Presenter Information

Alyssa Hornay, University of Wyoming

Department

Department of Microbiology

First Advisor

Dr. Gerard Andrews

Description

Brucella abortus is the etiological agent of brucellosis in cattle and elk and is known to cause abortion, sterility and decreased milk production. Two vaccines have previously been developed for brucellosis. Immunization with strain 19, the first vaccine to be developed and used, is highly reactogenic and not recommended for use in wildlife. The current vaccine strain, RB51, is able to induce protection from natural brucellosis infection in cattle but not in wildlife. This study was designed to evaluate a protein from B. abortus that may potentially make an excellent candidate for induction of protective immunity and a possible subunit vaccine candidate. The gene product encoded by aidA, an auto-secreted putative adhesin, has been found to be up-regulated during infection, using a gene discovery method known as In-vivo Induced Antigen Technology (IVIAT). Presently, aidA was amplified by polymerase chain reaction (PCR) and successfully transformed into competent Escherichia coli cells using the pETBlue AccepTorVector. Induced expression of aidA was analyzed by SDS-PAGE and Western blotting. Preliminary results indicated that the recombinant protein levels were nominal and optimization methods to stably express the gene are currently being developed. Once produced, if recombinant AidA is better able to induce protective immunity, it may prove to be safer and more reliable than the current live attenuated platforms.

Comments

Oral Presentation, Wyoming NSF EPSCoR

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Assessment of the Role of Brucella abortus Type-V Auto-secreted Proteins in the Pathogenesis and Host Immunity of Brucellosis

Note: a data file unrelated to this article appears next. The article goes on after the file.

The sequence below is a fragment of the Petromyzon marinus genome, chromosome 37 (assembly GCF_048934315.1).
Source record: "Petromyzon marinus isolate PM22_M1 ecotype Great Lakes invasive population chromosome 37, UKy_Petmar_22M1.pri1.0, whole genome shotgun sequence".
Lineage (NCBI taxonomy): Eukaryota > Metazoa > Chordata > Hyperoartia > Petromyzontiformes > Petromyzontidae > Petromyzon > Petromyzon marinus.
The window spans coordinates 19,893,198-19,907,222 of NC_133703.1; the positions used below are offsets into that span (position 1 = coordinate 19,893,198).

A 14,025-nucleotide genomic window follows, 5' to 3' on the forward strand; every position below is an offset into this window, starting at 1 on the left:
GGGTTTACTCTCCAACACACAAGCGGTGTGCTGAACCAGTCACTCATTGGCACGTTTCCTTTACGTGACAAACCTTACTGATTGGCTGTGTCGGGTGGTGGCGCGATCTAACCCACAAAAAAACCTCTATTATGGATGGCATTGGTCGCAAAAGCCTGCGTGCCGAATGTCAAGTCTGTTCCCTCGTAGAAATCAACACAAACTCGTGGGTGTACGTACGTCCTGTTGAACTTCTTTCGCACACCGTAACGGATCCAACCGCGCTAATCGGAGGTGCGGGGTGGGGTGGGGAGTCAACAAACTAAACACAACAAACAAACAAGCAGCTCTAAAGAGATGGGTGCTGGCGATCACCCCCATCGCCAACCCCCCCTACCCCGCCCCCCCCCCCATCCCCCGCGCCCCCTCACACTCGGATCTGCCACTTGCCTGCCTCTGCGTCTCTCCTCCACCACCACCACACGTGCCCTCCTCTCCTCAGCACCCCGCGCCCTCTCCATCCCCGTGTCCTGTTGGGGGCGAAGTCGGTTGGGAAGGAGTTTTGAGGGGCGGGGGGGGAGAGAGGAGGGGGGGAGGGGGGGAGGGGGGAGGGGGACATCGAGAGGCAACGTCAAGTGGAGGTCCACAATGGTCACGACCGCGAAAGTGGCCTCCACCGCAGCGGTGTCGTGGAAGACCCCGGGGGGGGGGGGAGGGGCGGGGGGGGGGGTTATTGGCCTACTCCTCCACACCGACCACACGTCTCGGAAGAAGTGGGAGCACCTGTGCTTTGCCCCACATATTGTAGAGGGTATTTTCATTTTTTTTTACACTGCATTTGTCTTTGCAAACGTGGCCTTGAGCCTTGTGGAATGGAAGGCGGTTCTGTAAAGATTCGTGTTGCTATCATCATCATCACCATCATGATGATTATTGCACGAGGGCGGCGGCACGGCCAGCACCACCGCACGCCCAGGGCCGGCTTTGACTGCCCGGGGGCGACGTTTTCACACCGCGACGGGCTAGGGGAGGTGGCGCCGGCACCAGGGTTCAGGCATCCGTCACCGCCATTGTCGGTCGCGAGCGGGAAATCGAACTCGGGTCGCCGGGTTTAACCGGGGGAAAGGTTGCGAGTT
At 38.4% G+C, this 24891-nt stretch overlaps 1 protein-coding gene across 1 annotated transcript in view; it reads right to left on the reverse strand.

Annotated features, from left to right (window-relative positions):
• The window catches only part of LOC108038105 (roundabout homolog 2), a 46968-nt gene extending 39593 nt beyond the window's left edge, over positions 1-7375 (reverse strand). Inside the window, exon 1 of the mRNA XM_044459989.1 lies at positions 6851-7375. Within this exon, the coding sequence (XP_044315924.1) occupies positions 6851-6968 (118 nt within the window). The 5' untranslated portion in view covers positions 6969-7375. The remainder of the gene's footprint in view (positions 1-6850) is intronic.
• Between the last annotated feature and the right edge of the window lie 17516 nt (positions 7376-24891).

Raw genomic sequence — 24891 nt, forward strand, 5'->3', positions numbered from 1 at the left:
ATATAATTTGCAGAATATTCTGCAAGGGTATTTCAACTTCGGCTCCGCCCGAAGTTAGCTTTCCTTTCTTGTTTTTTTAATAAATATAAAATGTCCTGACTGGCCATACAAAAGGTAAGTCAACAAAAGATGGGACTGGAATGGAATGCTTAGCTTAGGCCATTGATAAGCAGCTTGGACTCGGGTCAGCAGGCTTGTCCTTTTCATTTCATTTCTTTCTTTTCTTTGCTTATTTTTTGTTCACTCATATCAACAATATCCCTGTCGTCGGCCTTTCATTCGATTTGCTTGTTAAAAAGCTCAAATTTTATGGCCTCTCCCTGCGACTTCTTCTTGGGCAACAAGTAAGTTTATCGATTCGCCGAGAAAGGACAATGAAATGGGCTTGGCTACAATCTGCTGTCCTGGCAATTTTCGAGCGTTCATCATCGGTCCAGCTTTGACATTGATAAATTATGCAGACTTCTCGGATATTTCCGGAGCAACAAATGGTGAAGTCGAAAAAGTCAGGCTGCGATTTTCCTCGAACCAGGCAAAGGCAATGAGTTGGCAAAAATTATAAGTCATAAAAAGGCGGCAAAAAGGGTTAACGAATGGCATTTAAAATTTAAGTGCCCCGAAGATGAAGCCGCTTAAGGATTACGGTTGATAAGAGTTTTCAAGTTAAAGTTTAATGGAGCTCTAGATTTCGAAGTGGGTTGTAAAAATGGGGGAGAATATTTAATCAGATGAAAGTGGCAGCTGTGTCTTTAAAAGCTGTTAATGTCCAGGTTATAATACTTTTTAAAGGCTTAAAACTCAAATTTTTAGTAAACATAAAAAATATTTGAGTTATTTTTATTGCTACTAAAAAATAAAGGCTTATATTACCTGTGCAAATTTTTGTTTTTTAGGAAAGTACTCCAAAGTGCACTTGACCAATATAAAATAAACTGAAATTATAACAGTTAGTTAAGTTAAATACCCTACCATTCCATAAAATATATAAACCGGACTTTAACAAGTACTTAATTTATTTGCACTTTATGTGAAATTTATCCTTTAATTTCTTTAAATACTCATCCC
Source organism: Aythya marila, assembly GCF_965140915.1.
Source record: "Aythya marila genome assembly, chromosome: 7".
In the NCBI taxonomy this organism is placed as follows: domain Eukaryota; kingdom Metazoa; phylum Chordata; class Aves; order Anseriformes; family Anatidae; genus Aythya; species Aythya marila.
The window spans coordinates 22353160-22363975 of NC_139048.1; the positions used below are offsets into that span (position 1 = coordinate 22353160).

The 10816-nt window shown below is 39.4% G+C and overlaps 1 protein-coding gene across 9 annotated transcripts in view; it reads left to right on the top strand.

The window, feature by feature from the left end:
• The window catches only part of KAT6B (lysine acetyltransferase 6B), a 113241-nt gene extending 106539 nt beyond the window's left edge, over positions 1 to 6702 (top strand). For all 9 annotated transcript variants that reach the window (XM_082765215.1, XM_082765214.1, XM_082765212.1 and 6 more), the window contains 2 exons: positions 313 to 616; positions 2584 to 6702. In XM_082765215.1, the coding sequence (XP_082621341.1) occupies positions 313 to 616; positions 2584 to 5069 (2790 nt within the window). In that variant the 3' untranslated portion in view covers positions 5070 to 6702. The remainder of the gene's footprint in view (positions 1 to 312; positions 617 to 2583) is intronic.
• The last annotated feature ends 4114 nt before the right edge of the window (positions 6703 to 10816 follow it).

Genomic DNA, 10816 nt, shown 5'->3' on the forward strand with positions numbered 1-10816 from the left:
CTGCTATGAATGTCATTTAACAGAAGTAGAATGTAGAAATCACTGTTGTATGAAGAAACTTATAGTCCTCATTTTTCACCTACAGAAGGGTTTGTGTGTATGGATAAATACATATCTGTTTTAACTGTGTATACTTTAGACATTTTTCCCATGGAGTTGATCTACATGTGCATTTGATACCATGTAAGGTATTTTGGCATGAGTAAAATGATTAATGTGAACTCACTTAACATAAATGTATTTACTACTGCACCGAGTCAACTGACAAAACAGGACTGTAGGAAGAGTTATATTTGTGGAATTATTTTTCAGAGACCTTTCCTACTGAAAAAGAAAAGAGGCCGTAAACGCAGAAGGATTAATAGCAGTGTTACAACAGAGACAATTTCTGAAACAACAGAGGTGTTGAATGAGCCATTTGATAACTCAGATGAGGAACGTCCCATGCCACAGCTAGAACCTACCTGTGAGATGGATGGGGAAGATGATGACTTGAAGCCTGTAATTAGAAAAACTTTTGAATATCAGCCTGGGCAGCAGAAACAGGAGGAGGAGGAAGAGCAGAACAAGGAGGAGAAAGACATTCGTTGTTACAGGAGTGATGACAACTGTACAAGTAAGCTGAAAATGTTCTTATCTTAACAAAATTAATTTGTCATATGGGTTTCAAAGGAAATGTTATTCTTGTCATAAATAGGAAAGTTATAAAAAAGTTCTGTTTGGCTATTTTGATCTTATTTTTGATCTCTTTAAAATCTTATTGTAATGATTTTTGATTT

Brucella abortus is the etiological agent of brucellosis in cattle and elk and is known to cause abortion, sterility and decreased milk production. Two vaccines have previously been developed for brucellosis. Immunization with strain 19, the first vaccine to be developed and used, is highly reactogenic and not recommended for use in wildlife. The current vaccine strain, RB51, is able to induce protection from natural brucellosis infection in cattle but not in wildlife. This study was designed to evaluate a protein from B. abortus that may potentially make an excellent candidate for induction of protective immunity and a possible subunit vaccine candidate. The gene product encoded by aidA, an auto-secreted putative adhesin, has been found to be up-regulated during infection, using a gene discovery method known as In-vivo Induced Antigen Technology (IVIAT). Presently, aidA was amplified by polymerase chain reaction (PCR) and successfully transformed into competent Escherichia coli cells using the pETBlue AccepTorVector. Induced expression of aidA was analyzed by SDS-PAGE and Western blotting. Preliminary results indicated that the recombinant protein levels were nominal and optimization methods to stably express the gene are currently being developed. Once produced, if recombinant AidA is better able to induce protective immunity, it may prove to be safer and more reliable than the current live attenuated platforms.